Patrick McGuinness

Patrick McGuinness’s most recent collection is Blood Feather.

Poem: ‘The Cooling Towers of Didcot’

Patrick McGuinness, 4 May 2023

It was the inattentive eye that saw them best:breeze-block vases with their tapered waists,their smoky pouts. They were modest,

middle-distant; they had the permanenceof grey things: seen but rarely noticed;or, if noticed, only once.

When the dynamite sapped them, a rippleclimbed their flanks; their mouthswere trying to say something difficult.

They hesitated, as if falling was a choice,and when...

Poem: ‘Landline’

Patrick McGuinness, 16 March 2023

It grew in the hallway beside the pot plant,the ashtray, and the Yellow Pages left ajar.It started under floorboards, unspooledbetween the carpets and their waferings of underlay.

It tracked the skirtings, spined down corners,knew the smell of slippers, insoles crumblingat the heel or toe; it knew the frayed shadowsthat we threw: the address book’s fading numbers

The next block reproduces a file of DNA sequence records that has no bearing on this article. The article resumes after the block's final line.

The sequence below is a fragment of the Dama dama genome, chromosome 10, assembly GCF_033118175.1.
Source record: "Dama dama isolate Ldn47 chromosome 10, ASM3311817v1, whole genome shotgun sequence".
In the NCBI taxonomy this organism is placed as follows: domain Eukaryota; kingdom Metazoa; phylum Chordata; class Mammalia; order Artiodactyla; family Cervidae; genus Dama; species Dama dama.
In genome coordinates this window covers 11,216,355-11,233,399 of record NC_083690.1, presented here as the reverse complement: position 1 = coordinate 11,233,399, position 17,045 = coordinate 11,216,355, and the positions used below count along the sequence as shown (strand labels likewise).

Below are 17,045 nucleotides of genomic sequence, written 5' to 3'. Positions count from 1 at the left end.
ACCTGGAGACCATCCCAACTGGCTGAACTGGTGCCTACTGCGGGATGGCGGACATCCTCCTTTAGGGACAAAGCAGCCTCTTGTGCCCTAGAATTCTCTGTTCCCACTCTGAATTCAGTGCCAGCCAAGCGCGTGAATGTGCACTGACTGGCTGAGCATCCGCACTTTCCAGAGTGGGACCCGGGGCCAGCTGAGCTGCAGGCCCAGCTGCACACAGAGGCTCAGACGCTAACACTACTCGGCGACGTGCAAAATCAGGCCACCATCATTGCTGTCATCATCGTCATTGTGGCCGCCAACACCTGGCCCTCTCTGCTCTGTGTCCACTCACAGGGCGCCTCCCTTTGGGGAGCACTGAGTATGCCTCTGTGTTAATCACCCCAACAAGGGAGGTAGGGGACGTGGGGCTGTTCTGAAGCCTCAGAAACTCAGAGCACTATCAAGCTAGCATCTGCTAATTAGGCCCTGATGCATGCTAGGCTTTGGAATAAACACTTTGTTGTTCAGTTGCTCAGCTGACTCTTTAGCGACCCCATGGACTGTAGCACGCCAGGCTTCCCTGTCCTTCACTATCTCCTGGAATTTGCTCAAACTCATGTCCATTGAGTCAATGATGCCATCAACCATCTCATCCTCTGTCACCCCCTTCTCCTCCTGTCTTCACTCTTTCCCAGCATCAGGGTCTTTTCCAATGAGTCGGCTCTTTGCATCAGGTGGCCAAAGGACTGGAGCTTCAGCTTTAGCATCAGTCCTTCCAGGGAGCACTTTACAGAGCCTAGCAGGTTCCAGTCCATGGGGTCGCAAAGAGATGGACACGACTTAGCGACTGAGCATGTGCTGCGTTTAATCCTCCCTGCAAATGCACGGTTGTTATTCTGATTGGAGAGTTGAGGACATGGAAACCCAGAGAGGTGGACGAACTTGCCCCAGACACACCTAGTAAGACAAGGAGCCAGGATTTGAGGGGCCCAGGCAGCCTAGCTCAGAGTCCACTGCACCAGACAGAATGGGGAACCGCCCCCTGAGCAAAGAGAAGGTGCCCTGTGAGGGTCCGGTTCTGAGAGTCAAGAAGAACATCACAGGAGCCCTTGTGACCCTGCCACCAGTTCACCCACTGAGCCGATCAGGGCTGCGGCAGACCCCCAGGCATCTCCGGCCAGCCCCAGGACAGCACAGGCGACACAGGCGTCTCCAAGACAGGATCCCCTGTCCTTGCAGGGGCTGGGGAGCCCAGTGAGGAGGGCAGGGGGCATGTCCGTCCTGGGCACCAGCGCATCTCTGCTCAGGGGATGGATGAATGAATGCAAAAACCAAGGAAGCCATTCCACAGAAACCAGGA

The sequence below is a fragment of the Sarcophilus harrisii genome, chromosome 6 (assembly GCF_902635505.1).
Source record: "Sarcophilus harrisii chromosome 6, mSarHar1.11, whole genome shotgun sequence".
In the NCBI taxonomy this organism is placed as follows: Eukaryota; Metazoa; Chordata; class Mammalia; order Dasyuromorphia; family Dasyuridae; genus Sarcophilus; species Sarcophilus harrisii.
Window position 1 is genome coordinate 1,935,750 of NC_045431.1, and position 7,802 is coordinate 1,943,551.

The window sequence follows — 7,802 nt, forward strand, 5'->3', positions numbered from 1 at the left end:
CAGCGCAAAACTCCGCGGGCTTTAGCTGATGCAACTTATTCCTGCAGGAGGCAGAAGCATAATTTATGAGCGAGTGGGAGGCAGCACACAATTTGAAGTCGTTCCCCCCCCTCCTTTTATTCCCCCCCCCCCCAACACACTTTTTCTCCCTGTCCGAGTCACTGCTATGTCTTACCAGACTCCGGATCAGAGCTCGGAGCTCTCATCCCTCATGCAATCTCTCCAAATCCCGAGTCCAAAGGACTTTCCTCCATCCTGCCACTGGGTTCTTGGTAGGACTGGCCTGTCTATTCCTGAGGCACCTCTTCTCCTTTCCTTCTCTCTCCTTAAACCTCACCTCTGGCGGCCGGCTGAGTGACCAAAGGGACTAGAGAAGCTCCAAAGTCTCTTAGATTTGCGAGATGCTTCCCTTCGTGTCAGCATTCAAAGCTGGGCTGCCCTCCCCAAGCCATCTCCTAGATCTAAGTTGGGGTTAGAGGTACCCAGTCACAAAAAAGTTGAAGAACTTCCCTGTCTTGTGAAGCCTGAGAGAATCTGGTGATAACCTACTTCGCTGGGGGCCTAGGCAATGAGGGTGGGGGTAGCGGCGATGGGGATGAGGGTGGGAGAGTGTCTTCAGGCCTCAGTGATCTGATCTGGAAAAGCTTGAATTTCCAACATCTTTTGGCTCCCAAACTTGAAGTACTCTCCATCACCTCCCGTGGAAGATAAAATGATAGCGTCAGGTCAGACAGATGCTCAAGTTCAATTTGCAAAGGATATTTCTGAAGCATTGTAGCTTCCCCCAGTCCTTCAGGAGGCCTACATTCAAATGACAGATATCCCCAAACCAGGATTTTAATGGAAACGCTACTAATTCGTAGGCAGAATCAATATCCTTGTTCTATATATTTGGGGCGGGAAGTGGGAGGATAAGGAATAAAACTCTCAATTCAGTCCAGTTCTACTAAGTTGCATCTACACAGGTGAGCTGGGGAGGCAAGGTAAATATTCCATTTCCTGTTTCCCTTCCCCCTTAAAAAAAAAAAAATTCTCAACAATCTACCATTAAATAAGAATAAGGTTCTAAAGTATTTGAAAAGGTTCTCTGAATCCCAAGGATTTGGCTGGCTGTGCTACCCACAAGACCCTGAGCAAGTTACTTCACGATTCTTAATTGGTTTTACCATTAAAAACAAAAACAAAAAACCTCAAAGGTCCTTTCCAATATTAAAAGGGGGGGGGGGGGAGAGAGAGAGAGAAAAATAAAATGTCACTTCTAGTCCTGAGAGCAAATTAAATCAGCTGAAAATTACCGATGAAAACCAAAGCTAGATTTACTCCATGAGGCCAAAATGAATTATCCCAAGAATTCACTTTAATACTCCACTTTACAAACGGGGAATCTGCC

and the crossed-out...

Outside in the Bar: Ten Years in Sheerness

Patrick McGuinness, 21 October 2021

In Uwe Johnson’s work, perspective doesn’t come from a bird’s-eye view but from staying at eye level – from looking and never stopping. His characters are suspicious of any claim that there is an omniscient history.

Diary: Oxford by Train

Patrick McGuinness, 17 June 2021

Edward Thomas​ called the approach to Oxford by train ‘the most contemptible in Europe’. There’s no view to speak of, and the station is a big shed with lots of glass and cheap detailing: blue pillars and PVC fascias. The city’s relationship to the railway, like its relationship to the world, is arrogant but insecure, high-minded but petty. Oxford was offered a...

On Joan Murray: Joan Murray

Patrick McGuinness, 20 December 2018

Joan Murray​ died of a heart defect in 1942, at the age of 24. Her first book, Poems, was published five years later, after her manuscript won the Yale Younger Poets Prize, which was judged by Auden. Murray had been his student at the New School in 1940 and, not caring for any of the manuscripts he had been sent, he asked her mother if he could publish her work instead. She agreed, but not...

Book of Bad Ends: French Short Stories

Paul Keegan, 7 September 2023

Voltaire regarded the short tale as a duel with the reader, and a form of complicity. He went out of his way to disparage the ‘littleness’ of the form, and to ridicule all fiction, as fables without...

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